Hitchcock Sewell, Baltimore’s crime-busting mortician, undertakes to solve a homicide before the cops know it’s happened.
Sisco Fontaine was never the yearbook staff’s choice as most likely to succeed. Now Sisco has a body on his hands. The stiff is Jake Weisheit, owner of the kitchen floor on which he now reposes, dagger protruding from his back. Also present in Mr. Weisheit’s plush suburban home is Polly Weisheit, his relict. In a manner of speaking she belongs to Sisco as well, though lovers have shakier legal standing. All Sisco wants from his old schoolmate Hitch is some help disposing of the corpse. He insists that he’s innocent, but he’s not eager to dial 911 only a few days after publicly threatening to kill the late Mr. Weisheit. Wisely, Hitch turns thumbs down on Sisco’s request, but he can never resist an intriguing homicide. Between prepping corpses and beguiling a nonstop array of local females, he proves once again that when it comes to sleuthing, a ratiocinative funeral director can do more than sniff the formaldehyde.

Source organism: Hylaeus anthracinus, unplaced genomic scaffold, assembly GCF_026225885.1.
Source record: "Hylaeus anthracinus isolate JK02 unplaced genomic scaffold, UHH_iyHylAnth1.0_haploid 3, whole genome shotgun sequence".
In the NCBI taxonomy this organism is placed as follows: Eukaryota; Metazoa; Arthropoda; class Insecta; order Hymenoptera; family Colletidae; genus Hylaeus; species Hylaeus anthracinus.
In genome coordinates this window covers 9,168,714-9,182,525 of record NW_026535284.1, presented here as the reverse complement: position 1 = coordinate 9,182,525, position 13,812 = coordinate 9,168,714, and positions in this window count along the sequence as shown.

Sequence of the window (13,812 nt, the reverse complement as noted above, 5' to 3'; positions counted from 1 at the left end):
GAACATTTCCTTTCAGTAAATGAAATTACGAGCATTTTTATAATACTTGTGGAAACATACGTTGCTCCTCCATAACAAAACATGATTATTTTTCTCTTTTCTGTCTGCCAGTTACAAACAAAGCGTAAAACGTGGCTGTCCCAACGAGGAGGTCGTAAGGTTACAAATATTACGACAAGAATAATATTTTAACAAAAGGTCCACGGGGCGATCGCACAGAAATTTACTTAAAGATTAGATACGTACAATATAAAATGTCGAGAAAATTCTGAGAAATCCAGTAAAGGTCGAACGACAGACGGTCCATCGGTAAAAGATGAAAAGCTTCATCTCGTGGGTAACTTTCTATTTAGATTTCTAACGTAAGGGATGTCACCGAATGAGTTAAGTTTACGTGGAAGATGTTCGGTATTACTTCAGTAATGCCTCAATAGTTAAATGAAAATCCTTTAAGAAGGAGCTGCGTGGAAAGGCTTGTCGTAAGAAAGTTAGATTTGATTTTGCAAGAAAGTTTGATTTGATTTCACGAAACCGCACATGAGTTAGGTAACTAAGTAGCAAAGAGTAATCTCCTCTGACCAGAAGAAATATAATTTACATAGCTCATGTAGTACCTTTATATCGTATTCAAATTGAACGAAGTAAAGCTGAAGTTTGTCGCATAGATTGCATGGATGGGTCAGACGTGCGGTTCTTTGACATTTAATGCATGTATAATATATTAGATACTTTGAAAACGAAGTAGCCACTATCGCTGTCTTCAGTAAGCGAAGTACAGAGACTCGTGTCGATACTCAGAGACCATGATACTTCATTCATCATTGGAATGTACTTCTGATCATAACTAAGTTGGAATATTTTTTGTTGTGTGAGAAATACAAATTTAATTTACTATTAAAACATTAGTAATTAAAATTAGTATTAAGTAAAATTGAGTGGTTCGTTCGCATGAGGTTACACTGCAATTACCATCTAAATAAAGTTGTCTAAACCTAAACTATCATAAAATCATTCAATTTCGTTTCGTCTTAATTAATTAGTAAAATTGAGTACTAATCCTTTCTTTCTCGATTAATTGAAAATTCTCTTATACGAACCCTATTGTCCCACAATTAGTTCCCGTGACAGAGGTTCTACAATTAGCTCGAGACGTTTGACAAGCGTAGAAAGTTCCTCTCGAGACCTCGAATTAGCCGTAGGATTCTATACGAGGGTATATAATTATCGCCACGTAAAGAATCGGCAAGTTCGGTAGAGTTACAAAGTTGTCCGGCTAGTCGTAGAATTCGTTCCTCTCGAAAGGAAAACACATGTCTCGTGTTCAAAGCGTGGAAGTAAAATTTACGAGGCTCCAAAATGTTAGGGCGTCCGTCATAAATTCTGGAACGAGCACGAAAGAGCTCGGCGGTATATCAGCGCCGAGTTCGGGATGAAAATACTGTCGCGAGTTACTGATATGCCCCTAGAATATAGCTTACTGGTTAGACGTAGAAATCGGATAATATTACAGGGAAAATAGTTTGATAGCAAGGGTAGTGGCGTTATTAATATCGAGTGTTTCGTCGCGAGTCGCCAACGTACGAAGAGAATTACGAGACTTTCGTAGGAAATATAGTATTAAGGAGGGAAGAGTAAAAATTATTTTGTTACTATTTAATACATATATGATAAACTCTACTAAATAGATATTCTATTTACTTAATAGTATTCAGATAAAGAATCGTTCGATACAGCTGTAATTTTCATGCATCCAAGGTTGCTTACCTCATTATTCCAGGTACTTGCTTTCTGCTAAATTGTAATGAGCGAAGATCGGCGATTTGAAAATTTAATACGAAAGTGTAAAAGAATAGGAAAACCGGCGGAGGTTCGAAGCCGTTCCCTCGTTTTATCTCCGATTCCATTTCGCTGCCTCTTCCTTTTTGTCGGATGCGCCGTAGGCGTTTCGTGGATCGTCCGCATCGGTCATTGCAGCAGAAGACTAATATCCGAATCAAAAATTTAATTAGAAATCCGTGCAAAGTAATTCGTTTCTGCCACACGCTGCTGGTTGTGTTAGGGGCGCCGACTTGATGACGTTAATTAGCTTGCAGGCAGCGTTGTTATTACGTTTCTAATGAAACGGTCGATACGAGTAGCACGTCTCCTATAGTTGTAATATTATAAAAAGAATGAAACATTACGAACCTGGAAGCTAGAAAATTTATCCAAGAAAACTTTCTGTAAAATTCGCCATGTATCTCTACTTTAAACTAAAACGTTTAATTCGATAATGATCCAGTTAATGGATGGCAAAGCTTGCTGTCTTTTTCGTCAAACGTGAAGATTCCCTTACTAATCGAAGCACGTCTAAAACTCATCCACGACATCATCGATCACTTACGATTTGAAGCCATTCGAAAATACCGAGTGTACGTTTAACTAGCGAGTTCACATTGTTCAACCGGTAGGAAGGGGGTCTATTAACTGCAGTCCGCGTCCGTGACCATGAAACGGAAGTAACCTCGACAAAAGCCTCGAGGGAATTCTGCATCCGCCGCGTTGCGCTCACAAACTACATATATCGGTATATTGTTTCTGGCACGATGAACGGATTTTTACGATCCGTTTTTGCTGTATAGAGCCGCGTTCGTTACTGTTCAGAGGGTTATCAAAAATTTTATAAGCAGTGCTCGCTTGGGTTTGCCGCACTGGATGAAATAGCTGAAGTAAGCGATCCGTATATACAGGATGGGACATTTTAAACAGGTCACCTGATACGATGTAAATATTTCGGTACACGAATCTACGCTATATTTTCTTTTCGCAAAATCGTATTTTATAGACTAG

Up till now, Hitch’s ebullience has carried the series (Murder in the Hearse Degree, 2003, etc.). But when the energy it feeds on flags in this fifth outing, disbelief sets in.